Whereas money is a means to an end for a filmmaker, to the corporate mind money is the end. Right now, I think independent film is very confused, because there's excess pressure in the marketplace for entertainment to pay off.
When you get older, you learn certain life lessons. You apply that wisdom, and suddenly you say, 'Hey, I've got a new lease on this thing. So let's go.'
I don't see myself as beautiful. I was a kid who was freckle-faced, and they used to call me 'hay head.'
If you want to slice into America, it's pretty red, white, and blue in terms of how it goes about things, but there's a gray area there, and I've always been interested in where things are complicated.
I did not, like my children and people today, grow up with television as part of my life.
I love making films more than anything, but it's tough.
I believe in mythology. I guess I share Joseph Campbell's notion that a culture or society without mythology would die, and we're close to that.
In fact you've got your hands tied behind your back when somebody chooses to take a low road in to you, there is nothing you can do about it, and so you just live with it and move on.
I am a cynical optimist. Big opening weekends are like cotton candy. The films you will remember over time are the films that stick in the consciousness of the audience in a good way.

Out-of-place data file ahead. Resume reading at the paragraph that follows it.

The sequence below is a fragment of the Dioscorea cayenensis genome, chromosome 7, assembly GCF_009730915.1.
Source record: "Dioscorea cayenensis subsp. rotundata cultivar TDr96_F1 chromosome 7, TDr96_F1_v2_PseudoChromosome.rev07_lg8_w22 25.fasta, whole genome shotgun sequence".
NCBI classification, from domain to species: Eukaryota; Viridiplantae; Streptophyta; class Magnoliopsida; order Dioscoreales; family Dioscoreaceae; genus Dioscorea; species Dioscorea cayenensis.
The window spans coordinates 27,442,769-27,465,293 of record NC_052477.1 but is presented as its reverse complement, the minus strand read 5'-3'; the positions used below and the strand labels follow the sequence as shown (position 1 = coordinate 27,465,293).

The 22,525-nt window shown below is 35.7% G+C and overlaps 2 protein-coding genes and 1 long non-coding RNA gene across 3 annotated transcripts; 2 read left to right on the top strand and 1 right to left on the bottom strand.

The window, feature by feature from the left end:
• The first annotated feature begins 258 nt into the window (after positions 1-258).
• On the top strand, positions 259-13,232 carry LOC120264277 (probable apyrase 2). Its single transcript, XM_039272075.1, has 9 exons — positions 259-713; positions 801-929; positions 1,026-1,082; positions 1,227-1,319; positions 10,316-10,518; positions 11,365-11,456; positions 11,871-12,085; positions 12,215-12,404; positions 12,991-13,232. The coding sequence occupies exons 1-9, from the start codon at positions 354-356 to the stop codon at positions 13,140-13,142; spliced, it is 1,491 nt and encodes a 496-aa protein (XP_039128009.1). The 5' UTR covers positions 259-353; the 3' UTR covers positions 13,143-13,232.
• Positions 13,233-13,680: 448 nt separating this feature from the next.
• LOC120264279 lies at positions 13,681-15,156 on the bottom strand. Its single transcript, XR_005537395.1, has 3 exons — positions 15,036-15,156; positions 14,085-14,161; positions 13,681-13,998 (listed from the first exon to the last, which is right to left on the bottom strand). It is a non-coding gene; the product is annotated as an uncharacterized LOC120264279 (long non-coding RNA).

You can't completely control the sport - Tiger Woods comes close. The test is against yourself and nature's own way. I find golf a particularly good metaphor for this story.
Lastly get emotionally connected to your story so you can deliver it, you know, if you can't deliver the emotions to your script there's no point to your story. Story is the key.
It's an honor putting art above politics. Politics can be seductive in terms of things reductive to the soul.
I think independent filmmakers, documentary filmmakers - they are journalists.
For 'Jeremiah Johnson,' nobody wanted to make that film. I went to Sydney Pollack, and I said, 'Sydney, I live in the mountains, and I would like to make a film about a person that had to exist in the mountains and survive in the mountains.'
It's good to say, 'Look, I can't always be right, but my gut tells me this' - and then you confirm with your gut.
People say I've gone against Hollywood, but I've tried to be independent within Hollywood, tried to be my own person.
Usually I like to improvise. Sometimes, depending on the nature of the piece, I like to improvise because I think it brings certain freshness and a reality to it, as long as it doesn't go too far out of the box.
If you talk about an issue, what comes back is a description of what you're wearing. Reporters only want to know how tall you are and if your teeth are capped.